Iowa Loses 130-Year-Old School

St. Paul's School, built in 1875 in Burlington, Iowa, was demolished in March 2005.

Credit: Heritage Trust

May 31, 2005

Dear Preservation 911,

We in Burlington, Iowa, are unhappy to have lost a building in a National Register district. Unfortunately, we lost St. Paul's School in March. The board of the Great River Medical Center, which owned the building, intends to put the site up for sale. It is on the crest of North Hill at the edge of downtown Burlington, overlooking the Mississippi, as you can see in the attached photo.

The only consolation is that much of the building material was salvaged. Volunteers from the Heritage Trust, the local preservation nonprofit organization, were allowed to remove architectural items for resale through their Preservation Station salvage operation. Also, a crew of Amish workmen dismantled many of the structural timbers for reuse, bricks were saved for resale to benefit local Catholic schools, and the cut stone decorative elements were spared and given to the Church.

Here is the text of an article in our most recent newsletter:

St. Paul's School Razed

Burlington lost part of its architectural heritage with the demolition of the former St. Paul's School at 520 N. Fourth St. The building had been occupied until last spring and was structurally sound. However, a subsequent roof leak and the freezing and bursting of the water pipes caused significant interior damage. Volunteers from Preservation Station were allowed to salvage many items, and the fact that many of the structural timbers and bricks were also saved for reuse is of some consolation.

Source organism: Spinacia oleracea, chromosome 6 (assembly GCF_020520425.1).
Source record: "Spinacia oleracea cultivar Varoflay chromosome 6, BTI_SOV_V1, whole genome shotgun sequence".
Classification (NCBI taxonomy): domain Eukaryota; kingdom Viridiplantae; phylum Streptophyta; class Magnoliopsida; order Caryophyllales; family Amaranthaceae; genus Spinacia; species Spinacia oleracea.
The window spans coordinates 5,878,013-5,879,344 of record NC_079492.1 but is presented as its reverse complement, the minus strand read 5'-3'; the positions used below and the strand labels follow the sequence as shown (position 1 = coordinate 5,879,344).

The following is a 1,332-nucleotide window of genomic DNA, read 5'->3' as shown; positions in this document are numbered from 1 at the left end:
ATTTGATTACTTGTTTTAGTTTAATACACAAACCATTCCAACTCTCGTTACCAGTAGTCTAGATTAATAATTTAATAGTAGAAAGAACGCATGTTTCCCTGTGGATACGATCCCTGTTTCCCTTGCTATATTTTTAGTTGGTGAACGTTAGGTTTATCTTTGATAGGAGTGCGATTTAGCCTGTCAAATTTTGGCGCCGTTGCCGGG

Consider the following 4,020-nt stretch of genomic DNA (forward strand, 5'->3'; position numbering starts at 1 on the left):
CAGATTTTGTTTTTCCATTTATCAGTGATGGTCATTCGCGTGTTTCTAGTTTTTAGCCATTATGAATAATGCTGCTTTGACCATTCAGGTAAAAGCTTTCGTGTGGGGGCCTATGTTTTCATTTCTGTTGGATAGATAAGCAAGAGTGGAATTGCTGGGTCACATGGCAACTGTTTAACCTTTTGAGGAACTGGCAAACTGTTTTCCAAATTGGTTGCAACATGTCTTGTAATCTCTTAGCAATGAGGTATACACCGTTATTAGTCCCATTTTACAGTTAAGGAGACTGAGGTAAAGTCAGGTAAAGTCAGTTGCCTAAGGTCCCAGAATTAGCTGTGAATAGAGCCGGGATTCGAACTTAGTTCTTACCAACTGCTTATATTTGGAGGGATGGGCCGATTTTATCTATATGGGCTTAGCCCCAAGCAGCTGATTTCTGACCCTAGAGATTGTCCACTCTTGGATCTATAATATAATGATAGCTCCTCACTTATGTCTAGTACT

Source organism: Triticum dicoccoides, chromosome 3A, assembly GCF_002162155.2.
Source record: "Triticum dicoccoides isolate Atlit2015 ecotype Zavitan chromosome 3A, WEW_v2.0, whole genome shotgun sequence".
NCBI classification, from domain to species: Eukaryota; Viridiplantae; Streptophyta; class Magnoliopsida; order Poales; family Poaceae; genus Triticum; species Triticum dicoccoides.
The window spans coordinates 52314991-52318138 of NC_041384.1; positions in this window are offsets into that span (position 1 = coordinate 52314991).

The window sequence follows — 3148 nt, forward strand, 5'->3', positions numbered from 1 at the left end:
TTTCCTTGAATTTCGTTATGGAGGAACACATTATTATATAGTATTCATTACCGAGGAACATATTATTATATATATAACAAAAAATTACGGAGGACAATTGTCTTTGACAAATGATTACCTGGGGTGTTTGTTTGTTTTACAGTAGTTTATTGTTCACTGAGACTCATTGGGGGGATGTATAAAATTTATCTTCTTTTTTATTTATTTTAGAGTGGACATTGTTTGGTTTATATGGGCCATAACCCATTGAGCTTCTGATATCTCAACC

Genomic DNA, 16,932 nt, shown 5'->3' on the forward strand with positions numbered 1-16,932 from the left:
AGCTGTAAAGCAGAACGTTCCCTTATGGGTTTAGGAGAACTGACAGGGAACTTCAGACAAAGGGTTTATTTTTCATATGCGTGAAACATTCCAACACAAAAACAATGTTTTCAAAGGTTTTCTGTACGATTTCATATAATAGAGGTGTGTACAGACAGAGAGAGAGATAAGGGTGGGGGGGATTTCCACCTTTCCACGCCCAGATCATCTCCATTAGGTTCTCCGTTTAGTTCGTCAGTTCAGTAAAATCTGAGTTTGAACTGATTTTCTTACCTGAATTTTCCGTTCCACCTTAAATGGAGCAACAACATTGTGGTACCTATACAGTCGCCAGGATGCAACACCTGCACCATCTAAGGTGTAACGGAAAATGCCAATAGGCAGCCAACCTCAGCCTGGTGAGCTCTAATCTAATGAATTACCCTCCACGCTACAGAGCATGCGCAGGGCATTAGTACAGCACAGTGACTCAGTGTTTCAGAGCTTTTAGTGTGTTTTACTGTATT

However, the loss is a hard one, since the 1875 structure was listed in the National Register of Historic Places as part of the Heritage Hill Historic District. Local preservationists were unable to stall the demolition by the building's owners, Great River Medical Center. The reason? The locally protected district encompasses only a portion of the National Register district, and St. Paul's fell outside the boundary. Therefore, the building's razing was not subject to review by the City's preservation commission, and the owners could do as they wished.If we truly value Burlington's rich legacy of historic sites and structures, we must work to extend local protection to those that are listed in the National Register. In addition, we should strive to promote the many economic, social, and aesthetic benefits of preservation. We cannot afford to become complacent about the need to protect these irreplaceable resources.


Steve Frevert
Secretary, the Heritage Trust for Restoration and Preservation of Historic Burlington, Iowa

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